“This study confirms what we already knew: That bicycles are a popular and convenient way to travel in Chicago,” said CDOT Commissioner Bobby L. Ware.The study, conducted in summer and fall of 2009, counted bicyclists at 26 locations throughout the city. CDOT’s Bicycle Program staff used automated pneumatic tube counters designed to count bicycles, but not motorized vehicles.
Counts were taken for 24 hours on Tuesdays, Wednesdays and Thursdays in warmer-weather conditions. Nineteen of the 26 locations have dedicated bike lanes; four have marked shared lanes; one location has a shared bus/bike lane; and two locations have no bike-related pavement markings.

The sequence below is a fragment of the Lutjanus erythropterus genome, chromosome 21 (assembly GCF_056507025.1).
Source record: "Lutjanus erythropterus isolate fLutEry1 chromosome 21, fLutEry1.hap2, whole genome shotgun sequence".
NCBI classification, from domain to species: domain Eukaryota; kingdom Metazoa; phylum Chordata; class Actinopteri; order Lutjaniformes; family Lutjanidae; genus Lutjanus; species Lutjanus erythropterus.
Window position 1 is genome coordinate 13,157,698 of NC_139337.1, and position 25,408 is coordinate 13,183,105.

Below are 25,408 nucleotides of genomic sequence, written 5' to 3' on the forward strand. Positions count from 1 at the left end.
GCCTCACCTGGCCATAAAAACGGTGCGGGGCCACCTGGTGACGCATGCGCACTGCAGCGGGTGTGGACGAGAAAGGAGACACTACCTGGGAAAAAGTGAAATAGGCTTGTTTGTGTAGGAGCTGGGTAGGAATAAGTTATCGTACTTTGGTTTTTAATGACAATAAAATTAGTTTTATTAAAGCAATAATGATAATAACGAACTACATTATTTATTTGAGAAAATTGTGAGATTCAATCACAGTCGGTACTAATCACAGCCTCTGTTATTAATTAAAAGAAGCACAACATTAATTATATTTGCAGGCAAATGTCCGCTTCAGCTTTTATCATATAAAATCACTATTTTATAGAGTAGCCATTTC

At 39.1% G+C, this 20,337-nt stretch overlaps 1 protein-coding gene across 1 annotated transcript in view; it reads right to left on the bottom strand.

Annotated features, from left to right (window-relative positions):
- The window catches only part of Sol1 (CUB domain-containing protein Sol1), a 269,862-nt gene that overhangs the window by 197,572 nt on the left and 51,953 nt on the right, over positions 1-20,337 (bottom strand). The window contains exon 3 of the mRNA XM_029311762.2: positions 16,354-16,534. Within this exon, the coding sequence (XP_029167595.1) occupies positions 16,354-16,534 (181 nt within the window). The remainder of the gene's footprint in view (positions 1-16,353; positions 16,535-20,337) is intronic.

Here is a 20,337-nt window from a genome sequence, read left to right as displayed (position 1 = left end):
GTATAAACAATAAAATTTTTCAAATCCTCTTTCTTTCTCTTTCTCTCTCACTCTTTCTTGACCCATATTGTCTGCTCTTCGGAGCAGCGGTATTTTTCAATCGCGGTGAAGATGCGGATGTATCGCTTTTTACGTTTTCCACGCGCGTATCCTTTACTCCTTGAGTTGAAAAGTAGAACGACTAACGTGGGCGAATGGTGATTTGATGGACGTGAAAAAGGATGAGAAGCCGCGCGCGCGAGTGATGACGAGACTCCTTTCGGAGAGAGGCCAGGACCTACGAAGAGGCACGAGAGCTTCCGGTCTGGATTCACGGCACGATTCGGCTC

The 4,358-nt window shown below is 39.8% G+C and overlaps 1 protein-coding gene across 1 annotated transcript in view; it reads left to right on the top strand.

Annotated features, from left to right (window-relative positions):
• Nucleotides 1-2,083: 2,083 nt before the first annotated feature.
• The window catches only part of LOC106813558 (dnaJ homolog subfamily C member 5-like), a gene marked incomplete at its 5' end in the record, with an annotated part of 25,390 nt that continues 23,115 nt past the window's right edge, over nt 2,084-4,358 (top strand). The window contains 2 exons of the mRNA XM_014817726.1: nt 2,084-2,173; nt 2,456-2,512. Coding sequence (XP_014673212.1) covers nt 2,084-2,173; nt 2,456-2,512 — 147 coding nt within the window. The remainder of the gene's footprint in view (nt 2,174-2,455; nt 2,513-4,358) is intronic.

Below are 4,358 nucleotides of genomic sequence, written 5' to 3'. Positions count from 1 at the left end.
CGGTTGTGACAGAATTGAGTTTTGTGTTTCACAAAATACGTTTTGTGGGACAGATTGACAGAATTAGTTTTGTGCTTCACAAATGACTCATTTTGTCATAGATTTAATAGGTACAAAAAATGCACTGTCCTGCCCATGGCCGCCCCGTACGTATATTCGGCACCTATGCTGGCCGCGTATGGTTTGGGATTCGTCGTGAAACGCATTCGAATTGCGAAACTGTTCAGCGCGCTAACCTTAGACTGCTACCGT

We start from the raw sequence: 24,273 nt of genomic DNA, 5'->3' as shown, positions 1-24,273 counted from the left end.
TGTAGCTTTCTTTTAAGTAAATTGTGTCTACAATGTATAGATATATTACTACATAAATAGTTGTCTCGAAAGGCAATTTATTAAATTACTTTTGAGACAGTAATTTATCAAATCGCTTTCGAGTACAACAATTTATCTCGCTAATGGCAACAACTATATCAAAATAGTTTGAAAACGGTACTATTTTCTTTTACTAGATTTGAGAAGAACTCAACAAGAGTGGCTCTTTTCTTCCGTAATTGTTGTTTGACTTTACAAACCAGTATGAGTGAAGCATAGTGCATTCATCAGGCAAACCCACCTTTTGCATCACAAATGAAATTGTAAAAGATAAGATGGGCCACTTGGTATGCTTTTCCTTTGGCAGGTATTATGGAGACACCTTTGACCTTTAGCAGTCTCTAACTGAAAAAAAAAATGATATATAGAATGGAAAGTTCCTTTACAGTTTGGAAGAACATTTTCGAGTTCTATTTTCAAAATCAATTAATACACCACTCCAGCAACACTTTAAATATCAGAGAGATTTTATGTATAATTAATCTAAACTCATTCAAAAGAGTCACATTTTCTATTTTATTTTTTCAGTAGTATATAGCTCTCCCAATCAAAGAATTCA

CDOT compared the bike counts to existing vehicle counts at the same locations. In many instances, the mode share—the percent of vehicles that are bicycles—was less than 2 percent. But in a few cases the mode share was significantly higher:
640 N. Milwaukee Avenue—21.9 percent in September, 15.8 percent in November1325 N. Wells Street—7.8 percent in September, 5.25 percent in November1616 N. Milwaukee Avenue—7.7 percent on October
Additionally, 17 of the 26 locations saw more than 200 bicyclists daily, with the highest count of more than 3,000 bicyclists recorded at 640 North Milwaukee Avenue.
The bike counts not only document the use of existing bike facilities, they will be used to plan future facilities, said Ben Gomberg, the CDOT Bicycle Program Coordinator. The Bike 2015 Plan (www.bike2015plan.org), the master plan for bicycling in Chicago, lists gathering bike counts as a goal, noting that the counts will help the CDOT Bicycle Program gauge the effectiveness of Plan strategies.